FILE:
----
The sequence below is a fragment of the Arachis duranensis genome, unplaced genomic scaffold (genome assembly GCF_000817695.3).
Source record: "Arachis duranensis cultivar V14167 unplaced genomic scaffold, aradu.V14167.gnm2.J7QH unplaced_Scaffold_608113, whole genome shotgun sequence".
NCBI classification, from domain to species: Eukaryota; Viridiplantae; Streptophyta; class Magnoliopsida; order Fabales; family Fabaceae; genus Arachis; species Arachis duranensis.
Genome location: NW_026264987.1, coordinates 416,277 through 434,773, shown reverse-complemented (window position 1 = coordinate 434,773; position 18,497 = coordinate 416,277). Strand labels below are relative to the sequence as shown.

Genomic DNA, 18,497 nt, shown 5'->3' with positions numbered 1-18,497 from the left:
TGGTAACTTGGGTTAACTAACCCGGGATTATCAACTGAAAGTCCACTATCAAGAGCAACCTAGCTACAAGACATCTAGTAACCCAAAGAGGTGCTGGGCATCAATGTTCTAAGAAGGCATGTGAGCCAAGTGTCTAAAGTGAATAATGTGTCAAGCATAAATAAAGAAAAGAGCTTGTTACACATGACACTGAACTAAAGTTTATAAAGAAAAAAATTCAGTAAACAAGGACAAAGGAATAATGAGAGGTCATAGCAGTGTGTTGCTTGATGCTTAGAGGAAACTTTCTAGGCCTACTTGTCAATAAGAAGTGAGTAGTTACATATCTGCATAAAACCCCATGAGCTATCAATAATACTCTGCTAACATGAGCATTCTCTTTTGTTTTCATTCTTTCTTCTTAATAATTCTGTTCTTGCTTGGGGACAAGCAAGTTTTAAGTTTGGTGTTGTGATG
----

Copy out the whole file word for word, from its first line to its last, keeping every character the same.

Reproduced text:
The sequence below is a fragment of the Arachis duranensis genome, unplaced genomic scaffold (genome assembly GCF_000817695.3).
Source record: "Arachis duranensis cultivar V14167 unplaced genomic scaffold, aradu.V14167.gnm2.J7QH unplaced_Scaffold_608113, whole genome shotgun sequence".
NCBI classification, from domain to species: Eukaryota; Viridiplantae; Streptophyta; class Magnoliopsida; order Fabales; family Fabaceae; genus Arachis; species Arachis duranensis.
Genome location: NW_026264987.1, coordinates 416,277 through 434,773, shown reverse-complemented (window position 1 = coordinate 434,773; position 18,497 = coordinate 416,277). Strand labels below are relative to the sequence as shown.

Genomic DNA, 18,497 nt, shown 5'->3' with positions numbered 1-18,497 from the left:
TGGTAACTTGGGTTAACTAACCCGGGATTATCAACTGAAAGTCCACTATCAAGAGCAACCTAGCTACAAGACATCTAGTAACCCAAAGAGGTGCTGGGCATCAATGTTCTAAGAAGGCATGTGAGCCAAGTGTCTAAAGTGAATAATGTGTCAAGCATAAATAAAGAAAAGAGCTTGTTACACATGACACTGAACTAAAGTTTATAAAGAAAAAAATTCAGTAAACAAGGACAAAGGAATAATGAGAGGTCATAGCAGTGTGTTGCTTGATGCTTAGAGGAAACTTTCTAGGCCTACTTGTCAATAAGAAGTGAGTAGTTACATATCTGCATAAAACCCCATGAGCTATCAATAATACTCTGCTAACATGAGCATTCTCTTTTGTTTTCATTCTTTCTTCTTAATAATTCTGTTCTTGCTTGGGGACAAGCAAGTTTTAAGTTTGGTGTTGTGATG